“Primate Cognition: Flexible, Fallible, and Fascinating”
by Michael J. Beran
Date: 3 May 2021, Monday
Place: Zoom Meeting
After more than two decades of studying the behavior of nonhuman primates three themes stand out and are the focus of this presentation. First, chimpanzees show greater flexibility in their behavior than do monkeys in areas such as information-seeking, confidence monitoring, self-control, and planning for the future. Second, nonhuman primates show successes and failures that match human successes and failures of perception and cognition, but other primates also sometimes fail where humans succeed. Third, these successes and failures in cognition in our closest living relatives are fascinating for what they tell us about the evolution of cognition, and about the nature of being human. I will highlight studies that compare chimpanzees, monkeys, and in some cases human children or adults, and I will discuss in detail those which have best demonstrated these three themes.
About the Speaker:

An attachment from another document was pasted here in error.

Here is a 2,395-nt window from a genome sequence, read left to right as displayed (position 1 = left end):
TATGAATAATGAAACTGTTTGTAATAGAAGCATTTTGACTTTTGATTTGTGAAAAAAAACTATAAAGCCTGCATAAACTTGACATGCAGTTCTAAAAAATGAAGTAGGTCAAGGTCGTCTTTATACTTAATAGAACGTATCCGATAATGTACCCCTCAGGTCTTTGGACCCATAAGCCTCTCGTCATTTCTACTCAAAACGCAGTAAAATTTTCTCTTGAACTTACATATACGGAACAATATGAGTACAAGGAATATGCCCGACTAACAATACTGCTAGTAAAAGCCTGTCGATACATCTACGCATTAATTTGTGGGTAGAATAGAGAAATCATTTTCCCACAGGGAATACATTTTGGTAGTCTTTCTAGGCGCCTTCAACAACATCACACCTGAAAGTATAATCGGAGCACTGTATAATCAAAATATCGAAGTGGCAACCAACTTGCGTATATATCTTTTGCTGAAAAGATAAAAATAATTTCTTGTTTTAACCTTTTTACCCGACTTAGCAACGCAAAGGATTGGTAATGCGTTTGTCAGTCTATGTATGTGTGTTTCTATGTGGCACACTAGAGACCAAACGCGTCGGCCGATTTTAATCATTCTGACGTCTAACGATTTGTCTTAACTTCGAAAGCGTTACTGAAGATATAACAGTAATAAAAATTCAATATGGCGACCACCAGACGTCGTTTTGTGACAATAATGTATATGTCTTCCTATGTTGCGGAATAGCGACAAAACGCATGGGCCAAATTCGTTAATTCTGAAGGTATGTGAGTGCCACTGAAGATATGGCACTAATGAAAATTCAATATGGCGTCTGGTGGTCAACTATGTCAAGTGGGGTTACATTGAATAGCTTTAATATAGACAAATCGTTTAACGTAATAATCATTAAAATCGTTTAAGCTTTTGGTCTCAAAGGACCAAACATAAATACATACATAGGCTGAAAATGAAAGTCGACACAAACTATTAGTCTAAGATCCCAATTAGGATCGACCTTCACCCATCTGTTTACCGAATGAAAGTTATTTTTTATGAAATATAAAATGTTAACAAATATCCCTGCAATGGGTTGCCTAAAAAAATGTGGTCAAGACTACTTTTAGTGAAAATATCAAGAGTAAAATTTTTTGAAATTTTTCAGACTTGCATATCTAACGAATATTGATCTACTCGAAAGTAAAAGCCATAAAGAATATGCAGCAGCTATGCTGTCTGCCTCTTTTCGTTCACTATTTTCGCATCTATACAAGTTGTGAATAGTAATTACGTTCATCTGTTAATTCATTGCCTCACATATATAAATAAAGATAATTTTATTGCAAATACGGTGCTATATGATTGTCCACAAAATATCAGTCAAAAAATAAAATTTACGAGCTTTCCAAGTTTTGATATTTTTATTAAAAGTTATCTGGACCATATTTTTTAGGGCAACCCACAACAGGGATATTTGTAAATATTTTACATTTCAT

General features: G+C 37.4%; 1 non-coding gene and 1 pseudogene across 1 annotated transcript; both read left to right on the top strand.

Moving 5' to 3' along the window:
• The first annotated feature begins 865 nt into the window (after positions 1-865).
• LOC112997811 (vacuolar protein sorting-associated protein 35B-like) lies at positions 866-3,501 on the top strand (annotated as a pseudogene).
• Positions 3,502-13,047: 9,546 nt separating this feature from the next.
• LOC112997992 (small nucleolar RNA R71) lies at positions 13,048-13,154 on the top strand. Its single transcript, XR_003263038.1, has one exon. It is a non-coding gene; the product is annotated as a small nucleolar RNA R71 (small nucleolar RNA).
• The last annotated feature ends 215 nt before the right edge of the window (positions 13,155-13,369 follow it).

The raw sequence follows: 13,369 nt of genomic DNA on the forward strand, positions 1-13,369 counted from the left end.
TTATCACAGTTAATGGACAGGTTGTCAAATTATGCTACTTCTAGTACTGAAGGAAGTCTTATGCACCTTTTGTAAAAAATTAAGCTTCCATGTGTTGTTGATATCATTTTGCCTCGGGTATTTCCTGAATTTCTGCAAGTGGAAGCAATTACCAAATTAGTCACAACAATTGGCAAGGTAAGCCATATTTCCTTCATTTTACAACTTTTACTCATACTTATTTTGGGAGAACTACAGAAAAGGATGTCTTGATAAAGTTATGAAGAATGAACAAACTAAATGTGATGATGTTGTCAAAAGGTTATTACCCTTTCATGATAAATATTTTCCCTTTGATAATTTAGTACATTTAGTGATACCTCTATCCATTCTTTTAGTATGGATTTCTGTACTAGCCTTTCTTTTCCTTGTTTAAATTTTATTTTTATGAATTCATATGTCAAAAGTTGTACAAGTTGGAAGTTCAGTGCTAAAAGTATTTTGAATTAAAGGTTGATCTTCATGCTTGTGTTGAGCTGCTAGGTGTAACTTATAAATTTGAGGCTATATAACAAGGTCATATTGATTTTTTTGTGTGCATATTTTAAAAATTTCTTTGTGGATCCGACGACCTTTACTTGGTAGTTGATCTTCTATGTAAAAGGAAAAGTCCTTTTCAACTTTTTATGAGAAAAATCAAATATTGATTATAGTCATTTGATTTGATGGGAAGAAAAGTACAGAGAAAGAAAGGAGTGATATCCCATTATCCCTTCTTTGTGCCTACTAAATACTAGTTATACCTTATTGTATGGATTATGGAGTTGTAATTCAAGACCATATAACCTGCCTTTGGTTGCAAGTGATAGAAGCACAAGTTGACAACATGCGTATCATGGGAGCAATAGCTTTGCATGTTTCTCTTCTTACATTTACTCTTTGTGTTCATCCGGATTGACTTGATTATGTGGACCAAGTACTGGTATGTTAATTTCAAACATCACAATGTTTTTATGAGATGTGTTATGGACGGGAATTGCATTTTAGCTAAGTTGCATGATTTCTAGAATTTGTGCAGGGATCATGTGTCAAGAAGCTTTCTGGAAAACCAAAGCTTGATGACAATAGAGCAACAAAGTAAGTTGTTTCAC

Michael J. Beran is Professor of Psychology and Co-Director of the Language Research Center at Georgia State University. He earned his B.A. in Psychology from Oglethorpe University in 1997, and his Ph.D. in 2002, from Georgia State University. He has served as the President of the Southern Society for Philosophy and Psychology, the Southeast Psychological Association, and the Society for Behavioral Neuroscience and Comparative Psychology (Division 6 of APA). He has published over 200 peer-reviewed journal articles and contributed chapters to over 50 edited books and encyclopedia. He also is the co-editor of Foundations of Metacognition (2012, Oxford University Press), the author of Self-control in Animals and People (2018, Elsevier), and the co-editor of the forthcoming Primate Cognitive Studies (2022, Cambridge University Press). He is the current Editor of Animal Behavior and Cognition. His research is conducted with human and nonhuman primates, including chimpanzees, bonobos, gorillas, orangutans, capuchin monkeys, and rhesus monkeys. He also has collaborated on research with bears, elephants, and robins. His research interests include perception, numerical cognition, metacognition, planning and prospective memory, self-control, and decision making.